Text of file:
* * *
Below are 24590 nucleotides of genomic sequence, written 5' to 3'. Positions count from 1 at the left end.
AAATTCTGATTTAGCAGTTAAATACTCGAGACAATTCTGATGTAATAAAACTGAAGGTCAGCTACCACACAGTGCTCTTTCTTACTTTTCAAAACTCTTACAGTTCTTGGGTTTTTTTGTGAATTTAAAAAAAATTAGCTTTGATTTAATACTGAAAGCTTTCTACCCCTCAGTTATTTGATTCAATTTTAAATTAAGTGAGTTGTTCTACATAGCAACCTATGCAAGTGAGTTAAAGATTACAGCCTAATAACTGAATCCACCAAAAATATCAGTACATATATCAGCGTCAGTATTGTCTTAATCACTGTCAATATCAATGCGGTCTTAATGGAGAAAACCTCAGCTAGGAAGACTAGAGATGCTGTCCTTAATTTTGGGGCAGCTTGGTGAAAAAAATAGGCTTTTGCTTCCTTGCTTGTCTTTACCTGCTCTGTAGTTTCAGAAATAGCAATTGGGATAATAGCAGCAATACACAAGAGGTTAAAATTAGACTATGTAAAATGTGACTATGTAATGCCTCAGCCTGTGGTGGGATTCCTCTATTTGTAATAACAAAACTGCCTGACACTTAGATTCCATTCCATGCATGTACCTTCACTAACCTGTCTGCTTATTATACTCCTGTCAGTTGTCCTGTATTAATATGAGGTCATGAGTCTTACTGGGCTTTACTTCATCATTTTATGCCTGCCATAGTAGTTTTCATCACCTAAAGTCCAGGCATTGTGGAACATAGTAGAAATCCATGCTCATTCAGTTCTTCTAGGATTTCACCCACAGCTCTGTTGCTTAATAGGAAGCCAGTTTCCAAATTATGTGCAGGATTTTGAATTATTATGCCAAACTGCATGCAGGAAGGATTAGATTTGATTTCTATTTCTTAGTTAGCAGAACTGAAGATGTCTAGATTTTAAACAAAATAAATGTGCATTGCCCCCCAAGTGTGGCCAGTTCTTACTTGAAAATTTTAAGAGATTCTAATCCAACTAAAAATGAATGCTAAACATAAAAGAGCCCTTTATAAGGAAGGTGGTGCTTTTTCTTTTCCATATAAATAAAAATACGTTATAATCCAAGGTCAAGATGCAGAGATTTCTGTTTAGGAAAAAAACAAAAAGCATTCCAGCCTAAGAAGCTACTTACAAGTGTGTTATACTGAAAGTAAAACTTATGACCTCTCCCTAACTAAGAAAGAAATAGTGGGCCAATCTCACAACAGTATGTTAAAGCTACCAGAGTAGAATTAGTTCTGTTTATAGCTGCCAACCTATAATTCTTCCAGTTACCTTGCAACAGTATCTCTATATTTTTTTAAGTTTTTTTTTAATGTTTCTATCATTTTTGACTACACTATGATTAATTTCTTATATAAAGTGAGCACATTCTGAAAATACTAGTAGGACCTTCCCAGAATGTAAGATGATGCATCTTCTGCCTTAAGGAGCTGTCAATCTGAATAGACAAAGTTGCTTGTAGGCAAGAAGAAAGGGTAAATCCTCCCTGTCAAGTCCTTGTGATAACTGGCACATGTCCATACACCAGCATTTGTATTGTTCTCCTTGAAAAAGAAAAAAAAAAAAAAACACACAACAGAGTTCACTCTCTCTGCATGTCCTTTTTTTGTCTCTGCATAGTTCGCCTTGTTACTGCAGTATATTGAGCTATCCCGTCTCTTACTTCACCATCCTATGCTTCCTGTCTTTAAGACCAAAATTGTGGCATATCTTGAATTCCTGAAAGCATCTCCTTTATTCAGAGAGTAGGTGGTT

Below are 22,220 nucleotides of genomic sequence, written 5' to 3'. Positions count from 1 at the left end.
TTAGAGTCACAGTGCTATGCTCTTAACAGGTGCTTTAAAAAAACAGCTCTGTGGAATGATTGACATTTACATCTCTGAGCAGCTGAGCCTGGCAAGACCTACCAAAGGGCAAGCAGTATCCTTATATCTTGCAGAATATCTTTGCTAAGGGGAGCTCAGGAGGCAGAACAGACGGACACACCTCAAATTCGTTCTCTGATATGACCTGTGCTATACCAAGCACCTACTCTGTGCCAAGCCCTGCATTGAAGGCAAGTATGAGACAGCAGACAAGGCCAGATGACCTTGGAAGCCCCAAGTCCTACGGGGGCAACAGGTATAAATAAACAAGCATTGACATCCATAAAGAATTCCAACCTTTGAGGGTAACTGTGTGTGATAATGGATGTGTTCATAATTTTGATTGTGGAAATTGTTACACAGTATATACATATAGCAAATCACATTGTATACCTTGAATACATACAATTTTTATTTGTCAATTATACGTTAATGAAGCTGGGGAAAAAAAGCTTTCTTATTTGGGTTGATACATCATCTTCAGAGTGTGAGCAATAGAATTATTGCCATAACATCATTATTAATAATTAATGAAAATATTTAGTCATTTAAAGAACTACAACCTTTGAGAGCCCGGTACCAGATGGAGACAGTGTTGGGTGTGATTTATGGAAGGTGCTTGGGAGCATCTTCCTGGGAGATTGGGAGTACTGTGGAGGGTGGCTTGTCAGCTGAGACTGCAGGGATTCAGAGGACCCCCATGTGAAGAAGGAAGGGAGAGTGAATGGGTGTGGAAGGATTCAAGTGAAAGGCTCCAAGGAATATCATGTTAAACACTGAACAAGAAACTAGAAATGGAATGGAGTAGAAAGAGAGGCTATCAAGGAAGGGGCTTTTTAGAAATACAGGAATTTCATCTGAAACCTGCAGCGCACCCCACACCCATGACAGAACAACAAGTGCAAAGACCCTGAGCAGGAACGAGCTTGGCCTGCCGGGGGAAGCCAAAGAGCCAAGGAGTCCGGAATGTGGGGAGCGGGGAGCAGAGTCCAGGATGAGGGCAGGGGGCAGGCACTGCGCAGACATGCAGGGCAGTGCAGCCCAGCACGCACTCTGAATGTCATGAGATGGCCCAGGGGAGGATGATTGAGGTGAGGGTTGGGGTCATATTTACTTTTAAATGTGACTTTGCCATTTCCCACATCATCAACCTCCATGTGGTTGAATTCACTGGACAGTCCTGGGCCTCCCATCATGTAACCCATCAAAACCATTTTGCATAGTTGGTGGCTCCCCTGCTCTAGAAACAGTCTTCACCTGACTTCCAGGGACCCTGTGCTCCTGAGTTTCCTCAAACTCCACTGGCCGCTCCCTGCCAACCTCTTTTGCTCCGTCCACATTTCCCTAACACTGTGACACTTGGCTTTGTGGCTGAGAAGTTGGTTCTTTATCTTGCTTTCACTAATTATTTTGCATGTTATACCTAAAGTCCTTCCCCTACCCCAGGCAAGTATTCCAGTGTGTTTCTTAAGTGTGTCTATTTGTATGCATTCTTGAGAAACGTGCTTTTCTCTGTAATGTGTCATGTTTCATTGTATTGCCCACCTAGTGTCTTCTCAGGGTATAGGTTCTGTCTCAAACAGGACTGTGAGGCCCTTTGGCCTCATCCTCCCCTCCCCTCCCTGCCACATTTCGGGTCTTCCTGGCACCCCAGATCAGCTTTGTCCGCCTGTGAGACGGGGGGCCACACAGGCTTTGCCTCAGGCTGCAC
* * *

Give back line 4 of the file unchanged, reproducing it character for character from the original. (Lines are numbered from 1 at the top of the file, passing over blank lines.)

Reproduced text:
TTAGAGTCACAGTGCTATGCTCTTAACAGGTGCTTTAAAAAAACAGCTCTGTGGAATGATTGACATTTACATCTCTGAGCAGCTGAGCCTGGCAAGACCTACCAAAGGGCAAGCAGTATCCTTATATCTTGCAGAATATCTTTGCTAAGGGGAGCTCAGGAGGCAGAACAGACGGACACACCTCAAATTCGTTCTCTGATATGACCTGTGCTATACCAAGCACCTACTCTGTGCCAAGCCCTGCATTGAAGGCAAGTATGAGACAGCAGACAAGGCCAGATGACCTTGGAAGCCCCAAGTCCTACGGGGGCAACAGGTATAAATAAACAAGCATTGACATCCATAAAGAATTCCAACCTTTGAGGGTAACTGTGTGTGATAATGGATGTGTTCATAATTTTGATTGTGGAAATTGTTACACAGTATATACATATAGCAAATCACATTGTATACCTTGAATACATACAATTTTTATTTGTCAATTATACGTTAATGAAGCTGGGGAAAAAAAGCTTTCTTATTTGGGTTGATACATCATCTTCAGAGTGTGAGCAATAGAATTATTGCCATAACATCATTATTAATAATTAATGAAAATATTTAGTCATTTAAAGAACTACAACCTTTGAGAGCCCGGTACCAGATGGAGACAGTGTTGGGTGTGATTTATGGAAGGTGCTTGGGAGCATCTTCCTGGGAGATTGGGAGTACTGTGGAGGGTGGCTTGTCAGCTGAGACTGCAGGGATTCAGAGGACCCCCATGTGAAGAAGGAAGGGAGAGTGAATGGGTGTGGAAGGATTCAAGTGAAAGGCTCCAAGGAATATCATGTTAAACACTGAACAAGAAACTAGAAATGGAATGGAGTAGAAAGAGAGGCTATCAAGGAAGGGGCTTTTTAGAAATACAGGAATTTCATCTGAAACCTGCAGCGCACCCCACACCCATGACAGAACAACAAGTGCAAAGACCCTGAGCAGGAACGAGCTTGGCCTGCCGGGGGAAGCCAAAGAGCCAAGGAGTCCGGAATGTGGGGAGCGGGGAGCAGAGTCCAGGATGAGGGCAGGGGGCAGGCACTGCGCAGACATGCAGGGCAGTGCAGCCCAGCACGCACTCTGAATGTCATGAGATGGCCCAGGGGAGGATGATTGAGGTGAGGGTTGGGGTCATATTTACTTTTAAATGTGACTTTGCCATTTCCCACATCATCAACCTCCATGTGGTTGAATTCACTGGACAGTCCTGGGCCTCCCATCATGTAACCCATCAAAACCATTTTGCATAGTTGGTGGCTCCCCTGCTCTAGAAACAGTCTTCACCTGACTTCCAGGGACCCTGTGCTCCTGAGTTTCCTCAAACTCCACTGGCCGCTCCCTGCCAACCTCTTTTGCTCCGTCCACATTTCCCTAACACTGTGACACTTGGCTTTGTGGCTGAGAAGTTGGTTCTTTATCTTGCTTTCACTAATTATTTTGCATGTTATACCTAAAGTCCTTCCCCTACCCCAGGCAAGTATTCCAGTGTGTTTCTTAAGTGTGTCTATTTGTATGCATTCTTGAGAAACGTGCTTTTCTCTGTAATGTGTCATGTTTCATTGTATTGCCCACCTAGTGTCTTCTCAGGGTATAGGTTCTGTCTCAAACAGGACTGTGAGGCCCTTTGGCCTCATCCTCCCCTCCCCTCCCTGCCACATTTCGGGTCTTCCTGGCACCCCAGATCAGCTTTGTCCGCCTGTGAGACGGGGGGCCACACAGGCTTTGCCTCAGGCTGCAC